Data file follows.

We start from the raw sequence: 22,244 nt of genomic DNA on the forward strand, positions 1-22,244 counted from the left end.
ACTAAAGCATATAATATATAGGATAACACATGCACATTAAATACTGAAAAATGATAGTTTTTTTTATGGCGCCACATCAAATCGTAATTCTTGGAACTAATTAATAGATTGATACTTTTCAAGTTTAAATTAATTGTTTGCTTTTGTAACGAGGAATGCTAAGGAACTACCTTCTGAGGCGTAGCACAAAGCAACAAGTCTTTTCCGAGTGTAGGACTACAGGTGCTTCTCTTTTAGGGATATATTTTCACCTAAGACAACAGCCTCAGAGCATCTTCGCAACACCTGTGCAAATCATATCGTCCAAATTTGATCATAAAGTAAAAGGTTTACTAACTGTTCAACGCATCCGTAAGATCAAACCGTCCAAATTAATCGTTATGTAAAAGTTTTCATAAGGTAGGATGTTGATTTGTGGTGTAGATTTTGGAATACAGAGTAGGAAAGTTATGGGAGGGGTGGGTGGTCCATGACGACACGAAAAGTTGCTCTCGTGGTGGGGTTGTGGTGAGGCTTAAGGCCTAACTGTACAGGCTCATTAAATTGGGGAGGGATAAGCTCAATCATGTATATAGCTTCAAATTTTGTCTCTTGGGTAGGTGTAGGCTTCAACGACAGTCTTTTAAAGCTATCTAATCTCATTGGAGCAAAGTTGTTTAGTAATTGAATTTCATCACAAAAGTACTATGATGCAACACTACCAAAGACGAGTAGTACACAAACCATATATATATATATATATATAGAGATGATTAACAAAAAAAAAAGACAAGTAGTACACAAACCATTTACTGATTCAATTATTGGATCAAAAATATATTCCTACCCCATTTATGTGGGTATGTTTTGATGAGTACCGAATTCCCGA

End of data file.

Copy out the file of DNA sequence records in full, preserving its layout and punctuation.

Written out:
We start from the raw sequence: 22,244 nt of genomic DNA on the forward strand, positions 1-22,244 counted from the left end.
ACTAAAGCATATAATATATAGGATAACACATGCACATTAAATACTGAAAAATGATAGTTTTTTTTATGGCGCCACATCAAATCGTAATTCTTGGAACTAATTAATAGATTGATACTTTTCAAGTTTAAATTAATTGTTTGCTTTTGTAACGAGGAATGCTAAGGAACTACCTTCTGAGGCGTAGCACAAAGCAACAAGTCTTTTCCGAGTGTAGGACTACAGGTGCTTCTCTTTTAGGGATATATTTTCACCTAAGACAACAGCCTCAGAGCATCTTCGCAACACCTGTGCAAATCATATCGTCCAAATTTGATCATAAAGTAAAAGGTTTACTAACTGTTCAACGCATCCGTAAGATCAAACCGTCCAAATTAATCGTTATGTAAAAGTTTTCATAAGGTAGGATGTTGATTTGTGGTGTAGATTTTGGAATACAGAGTAGGAAAGTTATGGGAGGGGTGGGTGGTCCATGACGACACGAAAAGTTGCTCTCGTGGTGGGGTTGTGGTGAGGCTTAAGGCCTAACTGTACAGGCTCATTAAATTGGGGAGGGATAAGCTCAATCATGTATATAGCTTCAAATTTTGTCTCTTGGGTAGGTGTAGGCTTCAACGACAGTCTTTTAAAGCTATCTAATCTCATTGGAGCAAAGTTGTTTAGTAATTGAATTTCATCACAAAAGTACTATGATGCAACACTACCAAAGACGAGTAGTACACAAACCATATATATATATATATATATAGAGATGATTAACAAAAAAAAAAGACAAGTAGTACACAAACCATTTACTGATTCAATTATTGGATCAAAAATATATTCCTACCCCATTTATGTGGGTATGTTTTGATGAGTACCGAATTCCCGA